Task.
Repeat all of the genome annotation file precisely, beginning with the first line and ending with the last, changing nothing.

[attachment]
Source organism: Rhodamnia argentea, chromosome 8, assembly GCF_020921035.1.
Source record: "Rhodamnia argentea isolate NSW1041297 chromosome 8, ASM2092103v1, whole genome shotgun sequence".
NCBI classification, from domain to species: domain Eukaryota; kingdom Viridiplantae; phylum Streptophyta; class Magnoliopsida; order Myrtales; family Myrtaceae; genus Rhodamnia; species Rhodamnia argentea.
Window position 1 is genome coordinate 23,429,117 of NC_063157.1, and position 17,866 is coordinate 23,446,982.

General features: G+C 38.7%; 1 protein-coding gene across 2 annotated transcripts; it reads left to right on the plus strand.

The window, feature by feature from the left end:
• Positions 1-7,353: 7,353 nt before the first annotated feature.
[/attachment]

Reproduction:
Source organism: Rhodamnia argentea, chromosome 8, assembly GCF_020921035.1.
Source record: "Rhodamnia argentea isolate NSW1041297 chromosome 8, ASM2092103v1, whole genome shotgun sequence".
NCBI classification, from domain to species: domain Eukaryota; kingdom Viridiplantae; phylum Streptophyta; class Magnoliopsida; order Myrtales; family Myrtaceae; genus Rhodamnia; species Rhodamnia argentea.
Window position 1 is genome coordinate 23,429,117 of NC_063157.1, and position 17,866 is coordinate 23,446,982.

General features: G+C 38.7%; 1 protein-coding gene across 2 annotated transcripts; it reads left to right on the plus strand.

The window, feature by feature from the left end:
• Positions 1-7,353: 7,353 nt before the first annotated feature.